On the eve of the 2010 Tour de France presentation, race director Christian Prudhomme may have ignited the slow fuse to next year's edition by congratulating Alberto Contador for his tactics during this year's event.
Prudhomme commented on the fact Contador "disobeyed" team orders during the seventh stage to Andorre Arcalis, where he attacked in the final kilometres and quickly gapped Astana teammate and seven-time Tour champion, Lance Armstrong.
"The route of the last Tour de France was wonderful, exciting and capable of producing a great race, although we had to wait. Fortunately, Contador disobeyed orders at Arcalis, attacking his boss, so finally I didn't have to wait that long," Prudhomme told the Reuters news agency.
Although Armstrong played down the episode in the moments after the stage finish in Arcalis, by Tour's end the pair weren't on speaking terms, the young Spaniard apparently disobeying orders again on stage 17 to Le Grand-Bornand en route to taking the overall classification, finishing 5:24 ahead of the American by race's end in Paris.
Assuming Armstrong's new RadioShack team and Contador's Astana squad are granted invitations to next year's Tour de France, Contador and Armstrong will line up against each other when the race begins in Rotterdam, the Netherlands, on July 3.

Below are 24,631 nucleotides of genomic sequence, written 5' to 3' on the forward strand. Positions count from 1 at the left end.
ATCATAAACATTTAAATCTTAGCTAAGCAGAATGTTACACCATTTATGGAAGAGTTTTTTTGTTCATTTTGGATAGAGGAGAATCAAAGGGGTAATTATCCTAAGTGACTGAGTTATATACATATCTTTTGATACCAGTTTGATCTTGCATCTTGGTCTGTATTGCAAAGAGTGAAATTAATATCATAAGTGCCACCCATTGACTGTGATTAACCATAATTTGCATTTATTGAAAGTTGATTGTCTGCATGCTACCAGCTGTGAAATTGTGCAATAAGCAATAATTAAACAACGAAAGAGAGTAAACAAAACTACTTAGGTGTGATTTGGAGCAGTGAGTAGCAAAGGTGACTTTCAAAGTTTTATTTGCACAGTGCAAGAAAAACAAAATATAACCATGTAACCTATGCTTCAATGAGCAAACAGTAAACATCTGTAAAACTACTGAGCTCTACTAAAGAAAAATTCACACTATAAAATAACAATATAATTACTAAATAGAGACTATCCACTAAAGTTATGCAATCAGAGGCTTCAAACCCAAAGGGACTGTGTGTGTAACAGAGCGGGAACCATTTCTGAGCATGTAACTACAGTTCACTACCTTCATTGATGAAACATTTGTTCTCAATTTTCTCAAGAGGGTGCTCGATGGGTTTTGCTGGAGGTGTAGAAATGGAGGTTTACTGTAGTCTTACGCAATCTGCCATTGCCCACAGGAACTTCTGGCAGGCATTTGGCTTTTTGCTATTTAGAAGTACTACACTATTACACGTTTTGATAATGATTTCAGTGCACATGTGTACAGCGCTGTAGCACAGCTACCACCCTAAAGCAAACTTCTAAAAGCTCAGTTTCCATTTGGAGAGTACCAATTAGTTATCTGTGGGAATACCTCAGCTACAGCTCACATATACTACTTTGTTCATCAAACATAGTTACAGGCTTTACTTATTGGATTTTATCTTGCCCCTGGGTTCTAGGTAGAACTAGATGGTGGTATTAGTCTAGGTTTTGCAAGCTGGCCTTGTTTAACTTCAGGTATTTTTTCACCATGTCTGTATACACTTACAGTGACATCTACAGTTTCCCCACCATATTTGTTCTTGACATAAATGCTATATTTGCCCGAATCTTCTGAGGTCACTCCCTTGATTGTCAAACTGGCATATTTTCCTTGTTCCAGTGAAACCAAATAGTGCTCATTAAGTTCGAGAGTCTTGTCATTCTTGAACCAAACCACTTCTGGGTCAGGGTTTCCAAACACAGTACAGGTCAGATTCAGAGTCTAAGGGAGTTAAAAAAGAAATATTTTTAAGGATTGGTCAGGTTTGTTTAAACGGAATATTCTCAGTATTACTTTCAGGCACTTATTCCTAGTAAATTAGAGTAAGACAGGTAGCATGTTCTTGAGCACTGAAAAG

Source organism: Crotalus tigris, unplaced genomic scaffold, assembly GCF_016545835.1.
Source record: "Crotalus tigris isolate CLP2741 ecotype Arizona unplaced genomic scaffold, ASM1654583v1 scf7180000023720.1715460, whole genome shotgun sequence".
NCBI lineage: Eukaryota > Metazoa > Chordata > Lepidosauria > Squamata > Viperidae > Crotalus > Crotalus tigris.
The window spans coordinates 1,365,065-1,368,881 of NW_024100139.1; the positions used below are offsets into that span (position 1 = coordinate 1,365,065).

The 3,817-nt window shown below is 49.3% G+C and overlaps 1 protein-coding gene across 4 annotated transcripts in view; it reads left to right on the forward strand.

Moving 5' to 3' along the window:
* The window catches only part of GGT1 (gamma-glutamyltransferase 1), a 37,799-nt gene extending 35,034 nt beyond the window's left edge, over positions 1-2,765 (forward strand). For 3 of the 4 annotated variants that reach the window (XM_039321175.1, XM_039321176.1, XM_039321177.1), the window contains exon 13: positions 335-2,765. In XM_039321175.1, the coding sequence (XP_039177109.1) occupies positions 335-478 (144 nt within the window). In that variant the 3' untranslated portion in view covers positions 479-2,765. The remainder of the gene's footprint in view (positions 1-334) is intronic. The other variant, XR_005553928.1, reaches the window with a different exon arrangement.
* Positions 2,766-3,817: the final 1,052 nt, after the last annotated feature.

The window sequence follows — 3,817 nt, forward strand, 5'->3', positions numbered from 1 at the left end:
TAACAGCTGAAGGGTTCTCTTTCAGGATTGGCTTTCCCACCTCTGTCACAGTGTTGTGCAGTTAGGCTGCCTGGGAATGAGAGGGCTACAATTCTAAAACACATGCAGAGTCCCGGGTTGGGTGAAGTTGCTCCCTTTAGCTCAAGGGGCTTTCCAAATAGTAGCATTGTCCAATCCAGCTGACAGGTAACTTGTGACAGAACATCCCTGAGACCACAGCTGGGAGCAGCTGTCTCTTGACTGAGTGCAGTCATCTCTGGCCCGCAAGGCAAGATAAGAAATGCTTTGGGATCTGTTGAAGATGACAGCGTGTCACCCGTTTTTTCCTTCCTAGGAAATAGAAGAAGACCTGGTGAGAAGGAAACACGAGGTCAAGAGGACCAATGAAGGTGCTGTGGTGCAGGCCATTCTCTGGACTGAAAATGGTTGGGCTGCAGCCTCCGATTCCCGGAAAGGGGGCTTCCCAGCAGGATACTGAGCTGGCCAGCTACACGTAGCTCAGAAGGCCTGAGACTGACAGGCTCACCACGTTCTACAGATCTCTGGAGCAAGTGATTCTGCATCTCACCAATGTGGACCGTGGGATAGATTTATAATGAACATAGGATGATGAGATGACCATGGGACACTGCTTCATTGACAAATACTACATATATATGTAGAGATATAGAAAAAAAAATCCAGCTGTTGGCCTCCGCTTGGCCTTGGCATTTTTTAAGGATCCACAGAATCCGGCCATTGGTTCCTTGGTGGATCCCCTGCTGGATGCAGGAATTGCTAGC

And as the Amaury Sport Organisation (ASO) prepares for its annual unveiling of the Tour route tomorrow, Prudhomme's comments add a little fuel to the fire that may burn brightly when the grand depart in Rotterdam kicks off what should be another intriguing three weeks of racing throughout France.
According to Prudhomme, that racing should include plenty of attacking, if riders play to the strengths of the route - including the surprises he says are in store - and compete in the spirit of the "legends built by riders who attack a hundred kilometres from the finish".
Prudhomme was also pleased with the lack of Tour doping scandals this year; in 2006 Floyd Landis' postive control for testosterone mired the event in controversy whilst a year later the Michael Rasmussen and Alexandre Vinokourov cases stole the headlines and demonstrated the work required to rid the race of the doping scourge.
With the help of the French Anti-Doping Agency (AFLD), ASO managed to limit the damage done by doping headlines in this year's event, for which the Tour boss expressed his gratitude. "The French Anti-Doping Agency has confirmed that there was no suspect case of doping in the last Tour," said Prudhomme.
"This means that the fight against doping is working; there is more work, but it is obvious that cycling is changing," he added.
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